Sister Property

Literally “already seen,” I’m staring at what for some may be your standard faire hotel door while lost in my mind trying to remember what the French phrase déjà vu means. In the early 2010s, I had the opportunity to grow as an aviator by serving as a Captain on the Embraer EMB-120 Brasilia, affectionately called the Bro. Being based in various coastal California cities, Los Angeles became a second home for me. Taking thirty passengers at a time along the coast to places spanning from San Diego to Arcata, one thing that wasn’t lost on me was the many times early departures and late arrivals would necessitate a night or two away from home at some nearby hotel.

On our own dime, commuters typically rent out a part of a room or become fractional owners of bunk beds at places affectionately known as crash pads. Having some (read: little) seniority, the necessity of such luxurious (read: horrible) accommodations were not necessary, rather, sporadic stays at an airport hotel filled the void.

Airports like LAX are home base for hundreds, if not thousands of pilots and flight attendants in similar circumstances, which often required strategic booking protocols. Evaluating weather, airline cancellations, and the propensity for the two to wreck havoc on the availability of comfortable (read: cheap) hotel rooms became crucial. On one fateful night many years ago I was too late to the party (read: really cheap), and slowly déjà vu is coming to me.

Last minute hotel rooms near major metropolitan airports served by dozens of international carriers are the proverbial needles in the haystack. And before Uber or Lyft were on the scene, even more rare were those hotels that offered shuttles to and from the airport. Quite literally the last hotel room available that fit the bill was an upgraded stay at what was once called the Backpacker’s Paradise. In what appeared to be a modest (read: poor) attempt at bringing the joys (read: struggles) of European hostels to the birthplace of roadside motels and the continental breakfast (citation needed), the Backpacker’s Paradise somehow existed. Thankfully, an added cost brought the convenience of this quasi commune campground with discounts on extended stays and added some privacy (read: my own bathroom) to the equation.

Waiting at the hotel shuttle curb at LAX late one evening my eyes did what they do best and scanned the vicinity to sense the stress and urgency of my fellow travelers, while categorizing the clientele with their chosen home for the evening. Naturally, pilots and flight attendants rode a few common shuttles to the nearby properties that enticed our kind with friendly faces (read: discounts), so it was no surprise when many of them left for familiar grounds and saw one of their own (read: me) uniformed waiting for what appeared to be the last helicopter out of Vietnam (read: shuttle to Backpacker’s Paradise).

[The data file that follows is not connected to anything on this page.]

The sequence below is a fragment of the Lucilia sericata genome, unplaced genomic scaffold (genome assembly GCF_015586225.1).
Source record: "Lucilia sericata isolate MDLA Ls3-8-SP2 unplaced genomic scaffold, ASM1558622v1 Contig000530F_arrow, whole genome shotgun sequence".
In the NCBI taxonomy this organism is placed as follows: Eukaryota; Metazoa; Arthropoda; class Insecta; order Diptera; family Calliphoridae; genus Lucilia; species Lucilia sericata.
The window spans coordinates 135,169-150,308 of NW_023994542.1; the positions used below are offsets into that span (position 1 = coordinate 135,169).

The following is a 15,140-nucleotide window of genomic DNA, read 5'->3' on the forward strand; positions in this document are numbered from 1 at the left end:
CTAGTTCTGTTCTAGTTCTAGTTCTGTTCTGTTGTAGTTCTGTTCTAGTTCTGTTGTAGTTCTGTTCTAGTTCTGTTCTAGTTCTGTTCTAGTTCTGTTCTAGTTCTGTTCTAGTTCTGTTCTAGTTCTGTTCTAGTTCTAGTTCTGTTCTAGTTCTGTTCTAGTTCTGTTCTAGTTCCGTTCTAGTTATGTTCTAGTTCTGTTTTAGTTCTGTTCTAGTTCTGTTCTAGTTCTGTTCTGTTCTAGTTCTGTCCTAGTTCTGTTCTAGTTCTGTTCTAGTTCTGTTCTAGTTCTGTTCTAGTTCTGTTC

In what can only be nicely described as time travelers, my fellow Backpacker’s Paradise tenants were a jovial bunch who scoffed at the early morning hour and brought life into the clapped-out Ford Econoline van that should have been the second sign that this was going to be a treat (the time travelers should have been the first). Questioning why such a dapper gentleman like myself would be staying at the Backpacker’s Paradise, I replied “why not?” and was later invited to join some drum circles or group hangs or whatever. Sadly, time was not on my side and extracurricular activities were politely declined.

Much like one of my favorite Seinfeld episodes, I found myself in the whole “taking a reservation” versus “holding a reservation” scenario. My luxury accommodation (read: private bathroom) was not going to manifest itself this evening (read: morning) and what I can only assume to be the exact opposite of my usual disposition informed the young lady attempting to check me in that this was not acceptable. Quickly, she found a way to restore order to the universe, and produced a remedy for our conundrum. A nearby “sister property” would have a comparable room for me, and after a very brief walk to the west, three inch bulletproof glass and one of those ridiculously small stainless steel coves under said bulletproof glass informed me that my night of intrigue has just begun.

A few tense moments between the staff of the Backpacker’s Paradise and whatever this shithole was called ended with a handshake, an apology, and the usual hotel check-in process. Filling out old-timey forms and watching my credit card go through one of those “click-clack” imprint makers, I was asked only one question; “Do you want the remote to the TV?”